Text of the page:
Bol’s countrymen, meanwhile, were embracing a rare era of peace. A civil war had raged in Sudan from 1955 to 1972, killing an estimated 500,000 to 1.3 million people and displacing hundreds of thousands more. In his later years, when Bol talked about his childhood, he spoke little of the diseases, militias, and famines that swept through the region, wiping out entire villages. Because he reached adolescence during peacetime, he’d had the luxury of avoiding the life of a soldier. Instead, Bol had other ambitions. As a child, he boasted that he would one day become executive chief, the richest and most powerful man in Turalei, perhaps all of Twic, the surrounding county. He was, in fact, a member of the local royal family, a grandson of the great chief Chol Bol. Manute’s father, however, had been Chol Bol’s second son, so unless Bol proved himself far worthier than any of his cousins, he would have to line up behind more direct heirs to the chiefdom. To Bol, however, these details mattered little. Someday, he told the village boys, he would rule them all.

Before he could be chief, though, he first had to tend cattle. Cows are held in higher regard than are most other creatures in Dinka culture, both as symbols of wealth and as sustenance for life. Along with the other teenage boys, Bol left the village to work in a cattle camp.

It was while honing his animal-husbandry skills that Bol hit his growth spurt. By his late teens, he towered over his tribesmen. One day a photojournalist from a newspaper in Khartoum, Sudan’s northern capital, visited Turalei and snapped a picture of Bol. The photo caught the eye of Bol’s cousin Nicola Bol, who had moved to the capital and had emerged as one of Sudan’s top basketball players. “I hadn’t seen him since he was a little kid,” says Nicola of his cousin. “I never realized how tall he was, but when I saw the picture I thought, Wow, he needs to start playing basketball.” Soon Bol was recruited to play for a police-sponsored team in Wau, a city in the same region as Turalei, near the border between southern Sudan and Darfur.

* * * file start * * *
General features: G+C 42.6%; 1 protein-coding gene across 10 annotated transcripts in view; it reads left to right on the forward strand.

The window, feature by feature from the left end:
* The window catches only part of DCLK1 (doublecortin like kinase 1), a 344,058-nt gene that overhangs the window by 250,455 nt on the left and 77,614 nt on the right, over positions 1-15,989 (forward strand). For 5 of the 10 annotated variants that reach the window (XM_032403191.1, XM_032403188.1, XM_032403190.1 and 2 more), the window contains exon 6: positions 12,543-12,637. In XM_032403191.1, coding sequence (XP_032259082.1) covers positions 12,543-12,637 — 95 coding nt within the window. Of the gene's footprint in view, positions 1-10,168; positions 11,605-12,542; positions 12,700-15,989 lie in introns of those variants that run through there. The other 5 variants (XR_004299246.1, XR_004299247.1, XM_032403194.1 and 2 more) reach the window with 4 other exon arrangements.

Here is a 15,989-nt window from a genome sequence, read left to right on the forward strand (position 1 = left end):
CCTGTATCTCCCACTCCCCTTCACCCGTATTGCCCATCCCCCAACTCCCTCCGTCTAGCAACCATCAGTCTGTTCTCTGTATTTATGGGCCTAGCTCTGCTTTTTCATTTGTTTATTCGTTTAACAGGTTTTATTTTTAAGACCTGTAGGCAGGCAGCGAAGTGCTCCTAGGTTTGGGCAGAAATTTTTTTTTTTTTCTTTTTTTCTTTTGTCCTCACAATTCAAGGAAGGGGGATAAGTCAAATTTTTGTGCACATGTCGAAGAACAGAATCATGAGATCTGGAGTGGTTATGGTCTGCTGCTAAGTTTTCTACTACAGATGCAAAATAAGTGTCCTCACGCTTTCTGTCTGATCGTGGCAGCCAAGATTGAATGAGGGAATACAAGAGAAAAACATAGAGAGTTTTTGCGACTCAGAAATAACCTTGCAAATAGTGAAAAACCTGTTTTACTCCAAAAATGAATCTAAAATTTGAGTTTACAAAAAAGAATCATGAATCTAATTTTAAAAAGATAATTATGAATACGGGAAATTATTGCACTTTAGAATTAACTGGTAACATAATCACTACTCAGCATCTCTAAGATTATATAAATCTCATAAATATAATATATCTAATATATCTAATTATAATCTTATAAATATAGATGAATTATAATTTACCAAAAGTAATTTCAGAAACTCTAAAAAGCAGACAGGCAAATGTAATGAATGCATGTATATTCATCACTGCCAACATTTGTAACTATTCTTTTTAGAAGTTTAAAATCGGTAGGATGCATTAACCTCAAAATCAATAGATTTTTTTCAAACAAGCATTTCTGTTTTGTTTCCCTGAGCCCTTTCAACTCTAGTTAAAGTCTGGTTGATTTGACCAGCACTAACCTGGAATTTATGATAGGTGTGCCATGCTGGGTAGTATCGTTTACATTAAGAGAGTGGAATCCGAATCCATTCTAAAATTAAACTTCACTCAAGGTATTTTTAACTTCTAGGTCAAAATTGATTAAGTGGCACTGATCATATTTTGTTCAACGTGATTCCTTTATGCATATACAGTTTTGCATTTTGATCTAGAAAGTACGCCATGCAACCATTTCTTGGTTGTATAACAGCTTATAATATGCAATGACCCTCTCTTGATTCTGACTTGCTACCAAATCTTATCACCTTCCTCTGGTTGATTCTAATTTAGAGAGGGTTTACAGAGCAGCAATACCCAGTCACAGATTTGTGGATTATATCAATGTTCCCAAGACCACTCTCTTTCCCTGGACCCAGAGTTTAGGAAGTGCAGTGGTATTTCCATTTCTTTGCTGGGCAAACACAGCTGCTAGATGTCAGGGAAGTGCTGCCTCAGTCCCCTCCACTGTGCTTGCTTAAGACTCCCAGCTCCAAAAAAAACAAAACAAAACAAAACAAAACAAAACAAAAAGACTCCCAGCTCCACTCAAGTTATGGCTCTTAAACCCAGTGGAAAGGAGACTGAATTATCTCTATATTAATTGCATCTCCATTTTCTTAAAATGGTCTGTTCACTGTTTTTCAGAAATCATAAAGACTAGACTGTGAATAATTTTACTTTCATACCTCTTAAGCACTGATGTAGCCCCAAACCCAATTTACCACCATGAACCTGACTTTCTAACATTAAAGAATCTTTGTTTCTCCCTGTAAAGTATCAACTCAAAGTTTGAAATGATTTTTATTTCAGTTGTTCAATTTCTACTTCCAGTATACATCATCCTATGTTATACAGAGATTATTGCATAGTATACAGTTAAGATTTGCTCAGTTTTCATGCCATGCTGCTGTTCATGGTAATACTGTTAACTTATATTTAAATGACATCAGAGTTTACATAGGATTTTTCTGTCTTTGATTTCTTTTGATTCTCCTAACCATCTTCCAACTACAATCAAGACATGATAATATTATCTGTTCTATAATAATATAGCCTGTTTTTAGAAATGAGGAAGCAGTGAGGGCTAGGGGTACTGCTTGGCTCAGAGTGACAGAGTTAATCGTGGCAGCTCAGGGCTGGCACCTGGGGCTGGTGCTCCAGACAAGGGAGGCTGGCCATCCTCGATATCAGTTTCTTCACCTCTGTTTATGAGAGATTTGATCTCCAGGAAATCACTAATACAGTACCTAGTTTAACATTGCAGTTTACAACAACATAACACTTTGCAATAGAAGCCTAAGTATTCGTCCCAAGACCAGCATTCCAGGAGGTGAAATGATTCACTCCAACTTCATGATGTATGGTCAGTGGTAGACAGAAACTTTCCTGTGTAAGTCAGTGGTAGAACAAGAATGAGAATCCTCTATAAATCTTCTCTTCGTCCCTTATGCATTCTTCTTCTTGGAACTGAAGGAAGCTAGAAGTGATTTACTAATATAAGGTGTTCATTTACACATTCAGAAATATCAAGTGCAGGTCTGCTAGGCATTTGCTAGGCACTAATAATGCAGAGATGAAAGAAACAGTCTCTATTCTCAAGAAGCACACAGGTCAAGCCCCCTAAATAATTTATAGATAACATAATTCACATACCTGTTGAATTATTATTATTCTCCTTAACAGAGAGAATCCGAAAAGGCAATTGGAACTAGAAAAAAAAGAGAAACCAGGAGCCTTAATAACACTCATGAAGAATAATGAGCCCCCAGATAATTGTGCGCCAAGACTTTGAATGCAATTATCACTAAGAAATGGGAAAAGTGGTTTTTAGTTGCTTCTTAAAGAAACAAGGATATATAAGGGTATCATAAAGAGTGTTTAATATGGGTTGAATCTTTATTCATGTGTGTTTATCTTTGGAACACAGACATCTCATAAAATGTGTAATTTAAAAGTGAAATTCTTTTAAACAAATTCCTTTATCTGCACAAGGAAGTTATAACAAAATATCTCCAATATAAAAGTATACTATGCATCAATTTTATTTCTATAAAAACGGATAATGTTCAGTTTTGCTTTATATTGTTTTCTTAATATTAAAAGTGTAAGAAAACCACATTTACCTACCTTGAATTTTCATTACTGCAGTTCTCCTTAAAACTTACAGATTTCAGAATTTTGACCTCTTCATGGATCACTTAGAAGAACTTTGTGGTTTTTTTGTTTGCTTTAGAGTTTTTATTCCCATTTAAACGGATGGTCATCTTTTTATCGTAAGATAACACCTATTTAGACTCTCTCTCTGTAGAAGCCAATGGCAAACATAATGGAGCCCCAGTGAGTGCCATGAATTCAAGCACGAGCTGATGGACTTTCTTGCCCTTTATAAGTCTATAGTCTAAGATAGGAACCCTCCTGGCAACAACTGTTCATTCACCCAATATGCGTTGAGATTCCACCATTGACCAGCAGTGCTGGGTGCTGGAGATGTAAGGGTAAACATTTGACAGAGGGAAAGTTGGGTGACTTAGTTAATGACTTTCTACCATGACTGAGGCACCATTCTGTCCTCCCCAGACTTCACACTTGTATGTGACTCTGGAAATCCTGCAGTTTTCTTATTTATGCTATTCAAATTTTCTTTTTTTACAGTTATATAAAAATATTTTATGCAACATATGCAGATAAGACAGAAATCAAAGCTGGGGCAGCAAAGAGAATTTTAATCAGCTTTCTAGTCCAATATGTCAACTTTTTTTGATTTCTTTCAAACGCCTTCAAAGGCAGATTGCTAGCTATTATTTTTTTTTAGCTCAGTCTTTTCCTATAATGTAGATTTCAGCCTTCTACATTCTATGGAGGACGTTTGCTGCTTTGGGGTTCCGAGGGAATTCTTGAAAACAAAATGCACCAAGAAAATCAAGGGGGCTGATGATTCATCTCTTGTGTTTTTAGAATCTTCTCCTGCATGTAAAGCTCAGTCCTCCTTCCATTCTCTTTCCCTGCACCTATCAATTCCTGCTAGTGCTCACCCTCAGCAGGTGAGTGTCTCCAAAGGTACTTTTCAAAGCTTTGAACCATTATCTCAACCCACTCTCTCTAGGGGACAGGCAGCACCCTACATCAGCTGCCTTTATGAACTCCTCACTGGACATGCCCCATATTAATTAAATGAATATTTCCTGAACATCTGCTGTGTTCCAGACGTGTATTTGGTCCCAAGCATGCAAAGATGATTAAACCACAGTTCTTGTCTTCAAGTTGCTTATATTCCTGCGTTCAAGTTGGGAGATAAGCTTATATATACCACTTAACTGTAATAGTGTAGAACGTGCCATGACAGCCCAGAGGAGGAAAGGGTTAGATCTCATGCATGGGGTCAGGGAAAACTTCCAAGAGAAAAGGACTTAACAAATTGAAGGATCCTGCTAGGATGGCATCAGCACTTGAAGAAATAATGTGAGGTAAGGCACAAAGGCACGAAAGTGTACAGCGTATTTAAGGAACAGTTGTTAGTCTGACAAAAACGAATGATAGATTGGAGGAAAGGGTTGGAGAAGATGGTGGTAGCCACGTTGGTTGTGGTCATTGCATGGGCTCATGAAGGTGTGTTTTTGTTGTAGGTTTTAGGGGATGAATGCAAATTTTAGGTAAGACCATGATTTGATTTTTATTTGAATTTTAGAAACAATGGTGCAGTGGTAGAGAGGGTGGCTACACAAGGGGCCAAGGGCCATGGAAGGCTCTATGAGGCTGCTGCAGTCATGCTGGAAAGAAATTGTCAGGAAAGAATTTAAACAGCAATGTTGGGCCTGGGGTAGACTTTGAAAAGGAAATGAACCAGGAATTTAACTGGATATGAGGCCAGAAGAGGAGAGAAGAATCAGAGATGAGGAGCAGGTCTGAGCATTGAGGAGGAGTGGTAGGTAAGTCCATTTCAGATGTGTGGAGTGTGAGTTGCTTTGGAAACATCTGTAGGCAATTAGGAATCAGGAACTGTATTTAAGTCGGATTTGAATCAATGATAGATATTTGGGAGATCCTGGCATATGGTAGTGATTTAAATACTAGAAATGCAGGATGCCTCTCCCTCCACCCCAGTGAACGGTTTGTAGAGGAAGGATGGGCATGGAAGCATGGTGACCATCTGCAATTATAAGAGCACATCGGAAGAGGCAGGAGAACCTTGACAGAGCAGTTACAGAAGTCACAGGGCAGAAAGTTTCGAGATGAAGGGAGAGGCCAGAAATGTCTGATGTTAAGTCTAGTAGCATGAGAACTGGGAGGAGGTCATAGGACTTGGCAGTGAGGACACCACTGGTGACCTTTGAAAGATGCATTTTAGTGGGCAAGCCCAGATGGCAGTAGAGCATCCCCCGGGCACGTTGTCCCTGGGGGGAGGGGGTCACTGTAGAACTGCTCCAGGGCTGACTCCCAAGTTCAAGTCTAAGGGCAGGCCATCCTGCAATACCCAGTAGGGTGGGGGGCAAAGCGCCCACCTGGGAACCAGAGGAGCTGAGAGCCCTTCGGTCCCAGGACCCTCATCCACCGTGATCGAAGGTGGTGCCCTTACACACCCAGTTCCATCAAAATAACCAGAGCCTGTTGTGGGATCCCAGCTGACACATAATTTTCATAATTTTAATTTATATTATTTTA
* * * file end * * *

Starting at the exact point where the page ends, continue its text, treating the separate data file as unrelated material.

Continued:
Bol moved to Wau and started attending practices, struggling to learn the game. One day he rose the short distance required to dunk for the first time, and as he returned to the earth the net caught on his front teeth, yanking them from his gums. A ceremony had made Bol an official Dinka man. Now he was officially a basketball player.

2. Changing the Game

At seven foot seven, Bol didn’t need long to hone his skills enough to be useful on the court, and he soon moved from the team in Wau to a bigger one in Khartoum. In Sudan’s capital, Bol got his second taste of life as a minority—as a tall and dark-skinned Christian in an Arab city where racial and religious tensions ran high. Yet Bol rarely turned the other cheek when people stopped their cars to gawk or called him abd—Arabic for “slave.” As his Arabic improved he tried to integrate, but when confronted Bol usually responded with fists, not words. “I did fight a lot in Khartoum,” Bol later told the Washington Post. “I was bad. I don’t take anything. Sometimes I can say we Dinkas are crazy. That’s what I can say. We don’t give up.”

Basketball would become his escape from all the animosity that surrounded him in Khartoum. In June of 1982, when Bol was 20, Don Feeley, a coach at Fairleigh Dickinson University in New Jersey, arrived in Khartoum to help coach the Sudanese national team. From the moment Feeley saw the slender giant, he was transfixed. Bol, he knew, could change a basketball game. With that height, perhaps, Bol could alter the course of a whole college program. Feeley pulled some strings and was able to secure promises of scholarships at Cleveland State University for Bol and his friend Deng Deng Nhial. There was only one problem: Bol had never attended a single day of school. Feeley called Jim Lynam, the coach of the then–San Diego Clippers, and urged him to select Bol in the 1983 NBA draft, sight unseen. Typically, a player who’d never performed in front of scouts would have no chance of being chosen by a professional team. But “seven foot seven” was all Lynam needed to hear. He chose Bol in the fifth round, only to have the pick voided because Bol hadn’t officially declared his intention to enter the draft.

Bol and Deng instead moved to Connecticut to enroll at Bridgeport University, an NCAA Division II school with lower admission standards than Cleveland State. Bol arrived on campus several weeks before classes started, and word of his presence soon spread. “I’d been hearing about this guy for a couple weeks,” says John O’Reilly, who played alongside Bol on the Purple Knights. “Then I finally got to campus and saw him, and I just couldn’t believe it. Just this massive body, so much bigger than anyone you’d ever seen.” Another teammate, John Mullin, was scrimmaging in the Bridgeport gym when he first spotted Bol. “He was sitting in the lobby, and when he stood up it was like his body was just unfolding,” Mullin says. “He walks through the door and he has to duck, and then he stands up straight and I couldn’t believe it. He’s just joking and laughing the whole time, completely comfortable in that environment.”